Nick Galifianakis (politician)

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Nick Galifianakis
Nick Galifianakis.jpg
Member of the
U.S. House of Representatives
from North Carolina
In office
January 3, 1967 – January 3, 1973
Preceded byRalph J. Scott
Succeeded byIke F. Andrews
Constituency5th district (1967–69)
4th district (1969–73)
Member of the
North Carolina House of Representatives
from Durham County
In office
February 8, 1961 – February 8, 1967
Preceded bymulti-member district
Succeeded bymulti-member district
Personal details
Born (1928-07-22) July 22, 1928 (age 94)
Durham, North Carolina, U.S.
Political partyDemocratic
SpouseLou Galifianakis
RelativesZach Galifianakis (nephew)
Nick Galifianakis (nephew)
Residence(s)Raleigh, North Carolina, U.S.
EducationDuke University (BA, LLB)[1]
OccupationAttorney, college professor
Military service
Allegiance United States
Branch/serviceUnited States Marine Corps Reserve
Years of service1953-1956

Nick Galifianakis (born July 22, 1928) is a former American politician who served as a Democratic U.S. Congressman from North Carolina from 1967 to 1973.

Life and career[edit]

Galifianakis was born in Durham, North Carolina, the son of Greek immigrants Sophia (née Kastrinakis) and Mike Galifianakis.[3][4] Galifianakis attended local public schools and then Duke University, earning a bachelor's degree in 1951 and a law degree in 1953. After serving in the United States Marine Corps Reserve from October 1953 to April 1956, he was admitted to the bar and practiced law in Durham. In 1960, he became an assistant professor of business law at Duke and was elected to the North Carolina House of Representatives in 1960.[5] Galifianakis left both positions when elected to the United States Congress in 1966. For his first term, he represented the 5th District, which stretched from his home in Durham through Winston-Salem all the way to Stokes County on the Virginia border. After the state was forced to conduct a mid-decade redistricting for the 1968 elections, however, he was placed in the 4th District, a much more compact district stretching from Durham through Chatham County to Raleigh.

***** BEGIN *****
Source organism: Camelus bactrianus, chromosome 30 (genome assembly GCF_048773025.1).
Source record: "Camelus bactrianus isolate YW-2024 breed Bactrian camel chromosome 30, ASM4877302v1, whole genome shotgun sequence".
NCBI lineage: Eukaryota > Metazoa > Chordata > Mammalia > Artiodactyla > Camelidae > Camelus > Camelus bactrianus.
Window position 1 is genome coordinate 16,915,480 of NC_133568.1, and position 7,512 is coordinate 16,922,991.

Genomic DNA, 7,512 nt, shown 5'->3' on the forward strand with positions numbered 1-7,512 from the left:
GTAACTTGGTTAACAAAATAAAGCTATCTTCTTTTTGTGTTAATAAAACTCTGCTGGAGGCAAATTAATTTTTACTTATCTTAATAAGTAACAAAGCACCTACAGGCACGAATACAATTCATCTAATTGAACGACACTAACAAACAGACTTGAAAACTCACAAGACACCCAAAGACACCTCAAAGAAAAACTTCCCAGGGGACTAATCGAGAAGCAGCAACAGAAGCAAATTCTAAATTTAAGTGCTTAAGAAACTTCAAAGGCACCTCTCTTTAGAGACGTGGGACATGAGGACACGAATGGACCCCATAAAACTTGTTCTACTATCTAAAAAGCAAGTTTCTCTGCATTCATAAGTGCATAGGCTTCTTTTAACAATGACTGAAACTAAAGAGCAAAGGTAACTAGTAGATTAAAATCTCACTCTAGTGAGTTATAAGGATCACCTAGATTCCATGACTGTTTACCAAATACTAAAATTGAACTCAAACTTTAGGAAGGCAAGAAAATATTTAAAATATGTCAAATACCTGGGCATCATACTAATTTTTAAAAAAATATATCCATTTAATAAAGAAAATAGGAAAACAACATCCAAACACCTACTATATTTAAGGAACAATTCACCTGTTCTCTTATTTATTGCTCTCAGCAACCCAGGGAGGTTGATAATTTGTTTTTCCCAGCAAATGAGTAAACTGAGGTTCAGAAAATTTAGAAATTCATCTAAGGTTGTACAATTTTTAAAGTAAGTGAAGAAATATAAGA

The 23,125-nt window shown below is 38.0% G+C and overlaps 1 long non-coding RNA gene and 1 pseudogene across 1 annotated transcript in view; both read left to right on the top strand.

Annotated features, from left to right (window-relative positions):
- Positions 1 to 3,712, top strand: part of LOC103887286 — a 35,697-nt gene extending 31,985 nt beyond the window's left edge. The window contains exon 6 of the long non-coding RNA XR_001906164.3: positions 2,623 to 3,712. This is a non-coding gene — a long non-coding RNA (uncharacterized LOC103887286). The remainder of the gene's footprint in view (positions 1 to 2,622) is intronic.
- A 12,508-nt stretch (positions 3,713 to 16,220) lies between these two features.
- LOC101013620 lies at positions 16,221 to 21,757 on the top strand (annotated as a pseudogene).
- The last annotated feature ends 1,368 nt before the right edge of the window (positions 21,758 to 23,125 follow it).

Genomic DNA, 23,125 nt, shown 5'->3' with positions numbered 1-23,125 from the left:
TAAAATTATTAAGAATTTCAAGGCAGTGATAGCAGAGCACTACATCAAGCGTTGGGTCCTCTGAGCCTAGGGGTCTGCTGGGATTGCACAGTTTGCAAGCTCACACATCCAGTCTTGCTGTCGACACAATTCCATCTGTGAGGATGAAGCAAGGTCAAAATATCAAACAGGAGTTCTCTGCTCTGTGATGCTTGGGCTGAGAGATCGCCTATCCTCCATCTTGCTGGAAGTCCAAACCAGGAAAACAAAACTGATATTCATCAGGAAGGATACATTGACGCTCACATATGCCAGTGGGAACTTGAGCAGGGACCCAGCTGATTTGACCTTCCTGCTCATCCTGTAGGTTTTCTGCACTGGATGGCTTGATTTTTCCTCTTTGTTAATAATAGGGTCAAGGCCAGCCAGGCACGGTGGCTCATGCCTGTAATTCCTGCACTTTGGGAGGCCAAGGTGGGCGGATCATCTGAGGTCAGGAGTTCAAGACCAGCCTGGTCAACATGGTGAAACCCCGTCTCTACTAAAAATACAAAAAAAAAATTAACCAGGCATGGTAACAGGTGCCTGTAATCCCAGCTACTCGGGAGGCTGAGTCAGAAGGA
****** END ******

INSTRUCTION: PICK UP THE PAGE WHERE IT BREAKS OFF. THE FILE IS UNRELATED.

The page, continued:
Galifianakis sought the Democratic Party nomination for the U.S. Senate seat held by Senator B. Everett Jordan in the 1972 election, and defeated him in the primary. While Galifianakis led his Republican challenger, former television commentator Jesse Helms, by a substantial margin for most of the campaign, Helms closed the gap by tying Galifianakis to his party's presidential nominee, George McGovern, and with the late-campaign slogan, "Jesse Helms: He's One of Us," an implicit play suggesting his opponent's Greek heritage made him somehow less "American."[6][7] Galifianakis knew that McGovern wasn't popular in his state and tried to distance himself from him. He also wasn't helped by several conservative Democrats defecting to Helms.[8]

Ultimately, Helms pulled away and defeated Galifianakis by eight points. Galifianakis sought the Democratic nomination for the U.S. Senate in 1974 but lost, 50%–32%, to Robert Morgan, the state's attorney general, who went on to win the seat in the general election.

Personal life[edit]

After leaving politics, Galifianakis returned to his law practice in Durham, only retiring in his mid 80s.[9] Since 1997, a nephew of his, also named Nick Galifianakis, has been drawing the satirical cartoons that accompany the advice column "Tell Me About It" in The Washington Post tri-weekly. The column is written by the younger Nick's ex-wife, Carolyn Hax. He is also the uncle of actor and comedian Zach Galifianakis.[10]


  1. ^ "Mr. Nick Galifianakis Lawyer Profile on".
  2. ^ Congressional Quarterly Weekly Report, Volume 28, Part 1 (1970)
  3. ^ Zhulin, Denis Larionov & Alexander. "Read the eBook North Carolina manual [serial] (Volume 1967) by North Carolina. Secretary of State online for free (page 40 of 59)". Retrieved 2 August 2016.
  4. ^ "Herald-Journal – Google News Archive Search". Retrieved 2 August 2016.
  5. ^ One on One: Galifianakis – Nick or Zach?
  6. ^ Charlton, Linda (November 8, 1972). "Conservative Republican Victor in North Carolina Senate Race". The New York Times. p. 5.
  7. ^ Hunter, Marjorie (October 28, 1972). "Major Races in North Carolina Seem Close". The New York Times. p. 14.
  8. ^ Hunter, Marjorie (28 October 1972). "Major Races in North Carolina Seem Close". The New York Times. p. 14.
  9. ^ "Nick Galifianakis '53 and John Semonche '67". Duke University School of Law.
  10. ^ "Zach Galifianakis Stars In 'The Hangover'". NPR. Retrieved 2 August 2016.

External links[edit]

U.S. House of Representatives
Preceded by Member of the U.S. House of Representatives
from North Carolina's 5th congressional district

January 3, 1967 – January 3, 1969
Succeeded by
Preceded by Member of the U.S. House of Representatives
from North Carolina's 4th congressional district

January 3, 1969 – January 3, 1973
Succeeded by
Party political offices
Preceded by Democratic Party nominee for
United States Senator from North Carolina (Class 2)

Succeeded by
U.S. order of precedence (ceremonial)
Preceded byas Former US Representative Order of precedence of the United States
as Former US Representative
Succeeded byas Former US Representative